Factors associated with severe occupational injuries at mining company in Zimbabwe, 2010: a cross-sectional study

  • Chipo Chimamise
  • Notion Tafara Gombe
  • Notion Tafara Gombe
  • Mufuta Tshimanga
  • Mufuta Tshimanga
  • Addmore Chadambuka
  • Addmore Chadambuka
  • Gerald Shambira
  • Gerald Shambira
  • Anderson Chimusoro
  • Anderson Chimusoro

Abstract

Introduction: Injury rate among mining workers in Zimbabwe was 789/1000 workers in 2008. The proportion of severe occupational injuries increased from 18% in 2008 to 37% in 2009. We investigated factors associated with severe injuries at the mine. Methods: An unmatched 1:1 case-control study was carried out at the mine, a case was any worker who suffered severe occupational injury at the mine and was treated at the mine or district hospital from January 2008 to April 2010, a control was any worker who did not suffer occupational injury during same period. We randomly selected 156 cases and 156 controls and used interviewer administered questionnaires to collect data from participants. Results: Majority of cases, 155(99.4%) and of controls 142(91%) were male, 127(81.4%) of cases and 48(30.8%) of controls worked underground. Majority (73.1%) of severe occupational injuries occurred during night shift. Underground temperatures reached 500C. Factors independently associated with getting severe occupational injuries included working underground (AOR=10.55; CI 5.97-18.65), having targets per shift (AOR=12.60; CI 3.46-45.84), inadequate PPE (AOR= 3.65 CI 1.34-9.89) and working more than 8 hours per shift (AOR=8.65 CI 2.99-25.02). Conclusion: Having targets exerts pressure to perform on workers. Prolonged working periods decrease workers' attention and concentration resulting in increased risk to severe injuries as workers become exhausted, lose focus and alertness. Underground work environment had environmental hazards so managers to install adequate ventilation and provide adequate PPE. Management agreed to standardize shifts to eight hours and workers in some departments have been supplied with adequate PPE.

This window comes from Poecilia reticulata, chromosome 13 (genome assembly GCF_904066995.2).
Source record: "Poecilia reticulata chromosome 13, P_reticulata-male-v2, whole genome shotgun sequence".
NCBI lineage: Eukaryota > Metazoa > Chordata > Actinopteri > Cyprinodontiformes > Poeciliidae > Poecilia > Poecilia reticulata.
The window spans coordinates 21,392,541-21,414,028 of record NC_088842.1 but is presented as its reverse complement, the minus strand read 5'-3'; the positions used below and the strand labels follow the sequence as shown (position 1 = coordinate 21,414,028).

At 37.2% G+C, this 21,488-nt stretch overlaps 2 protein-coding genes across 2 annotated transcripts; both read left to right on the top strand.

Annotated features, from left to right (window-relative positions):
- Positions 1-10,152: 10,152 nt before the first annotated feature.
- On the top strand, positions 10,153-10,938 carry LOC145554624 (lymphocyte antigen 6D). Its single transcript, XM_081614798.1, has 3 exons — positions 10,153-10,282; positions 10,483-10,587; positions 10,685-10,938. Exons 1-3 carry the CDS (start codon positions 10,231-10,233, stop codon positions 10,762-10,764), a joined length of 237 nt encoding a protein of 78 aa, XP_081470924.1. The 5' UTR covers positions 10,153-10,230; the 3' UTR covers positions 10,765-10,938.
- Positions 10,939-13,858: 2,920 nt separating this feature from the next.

Pan African Medical Journal 2013; 14:5

Author Biographies

Chipo Chimamise
Department of Community Medicine, University of Zimbabwe, Zimbabwe
Notion Tafara Gombe
Department of Community Medicine, University of Zimbabwe, Zimbabwe
Notion Tafara Gombe
Department of Community Medicine, University of Zimbabwe, Zimbabwe
Mufuta Tshimanga
Department of Community Medicine, University of Zimbabwe, Zimbabwe
Mufuta Tshimanga
Department of Community Medicine, University of Zimbabwe, Zimbabwe
Addmore Chadambuka
Department of Community Medicine, University of Zimbabwe, Zimbabwe
Addmore Chadambuka
Department of Community Medicine, University of Zimbabwe, Zimbabwe
Gerald Shambira
Department of Community Medicine, University of Zimbabwe, Zimbabwe
Gerald Shambira
Department of Community Medicine, University of Zimbabwe, Zimbabwe
Anderson Chimusoro
Provincial Medical Directorate, Midlands Province, Zimbabwe
Anderson Chimusoro
Provincial Medical Directorate, Midlands Province, Zimbabwe
Published
2013-04-29
Section
Articles

Journal Identifiers


eISSN: 1937-8688